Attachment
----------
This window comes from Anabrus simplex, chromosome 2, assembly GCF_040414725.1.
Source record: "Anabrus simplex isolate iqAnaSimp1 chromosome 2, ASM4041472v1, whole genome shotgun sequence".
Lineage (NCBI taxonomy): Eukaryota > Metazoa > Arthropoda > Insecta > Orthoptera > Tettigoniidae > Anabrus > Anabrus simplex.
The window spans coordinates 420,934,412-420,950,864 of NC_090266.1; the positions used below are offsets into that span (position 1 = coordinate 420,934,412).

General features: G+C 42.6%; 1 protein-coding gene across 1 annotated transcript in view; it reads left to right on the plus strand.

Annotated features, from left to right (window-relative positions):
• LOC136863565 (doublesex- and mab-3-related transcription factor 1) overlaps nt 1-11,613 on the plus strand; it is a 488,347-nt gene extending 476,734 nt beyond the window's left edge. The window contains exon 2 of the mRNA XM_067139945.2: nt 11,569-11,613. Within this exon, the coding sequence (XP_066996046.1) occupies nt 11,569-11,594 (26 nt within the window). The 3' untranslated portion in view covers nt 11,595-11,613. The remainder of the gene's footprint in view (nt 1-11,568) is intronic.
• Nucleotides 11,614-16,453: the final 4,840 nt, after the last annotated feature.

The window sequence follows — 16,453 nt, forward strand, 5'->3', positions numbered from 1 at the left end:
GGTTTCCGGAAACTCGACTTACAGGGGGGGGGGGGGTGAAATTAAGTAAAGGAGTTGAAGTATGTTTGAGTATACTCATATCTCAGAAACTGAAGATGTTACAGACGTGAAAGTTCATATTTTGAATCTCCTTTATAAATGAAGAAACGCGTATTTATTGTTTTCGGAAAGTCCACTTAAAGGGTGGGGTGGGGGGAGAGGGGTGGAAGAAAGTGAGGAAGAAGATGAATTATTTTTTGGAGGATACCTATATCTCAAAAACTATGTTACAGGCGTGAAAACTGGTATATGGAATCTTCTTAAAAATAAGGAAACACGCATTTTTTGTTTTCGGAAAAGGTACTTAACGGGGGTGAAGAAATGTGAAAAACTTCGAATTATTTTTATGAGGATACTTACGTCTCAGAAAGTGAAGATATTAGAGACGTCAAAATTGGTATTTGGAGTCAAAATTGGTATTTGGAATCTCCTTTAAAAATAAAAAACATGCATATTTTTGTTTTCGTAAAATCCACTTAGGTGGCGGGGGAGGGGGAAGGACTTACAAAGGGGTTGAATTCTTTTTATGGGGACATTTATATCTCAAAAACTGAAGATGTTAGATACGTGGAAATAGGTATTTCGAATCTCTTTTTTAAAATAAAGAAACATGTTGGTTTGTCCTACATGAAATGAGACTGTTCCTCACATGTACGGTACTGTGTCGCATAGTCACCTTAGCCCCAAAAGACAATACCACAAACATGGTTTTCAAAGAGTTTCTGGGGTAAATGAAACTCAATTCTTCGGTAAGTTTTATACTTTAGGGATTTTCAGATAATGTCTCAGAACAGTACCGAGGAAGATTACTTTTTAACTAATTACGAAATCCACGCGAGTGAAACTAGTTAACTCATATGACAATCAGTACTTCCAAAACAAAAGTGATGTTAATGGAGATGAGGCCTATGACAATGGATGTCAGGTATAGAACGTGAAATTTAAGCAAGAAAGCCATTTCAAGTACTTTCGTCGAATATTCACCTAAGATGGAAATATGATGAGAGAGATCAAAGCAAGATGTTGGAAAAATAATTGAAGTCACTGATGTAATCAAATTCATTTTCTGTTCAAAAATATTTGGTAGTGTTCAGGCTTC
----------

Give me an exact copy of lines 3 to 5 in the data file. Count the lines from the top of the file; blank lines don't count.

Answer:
Lineage (NCBI taxonomy): Eukaryota > Metazoa > Arthropoda > Insecta > Orthoptera > Tettigoniidae > Anabrus > Anabrus simplex.
The window spans coordinates 420,934,412-420,950,864 of NC_090266.1; the positions used below are offsets into that span (position 1 = coordinate 420,934,412).

General features: G+C 42.6%; 1 protein-coding gene across 1 annotated transcript in view; it reads left to right on the plus strand.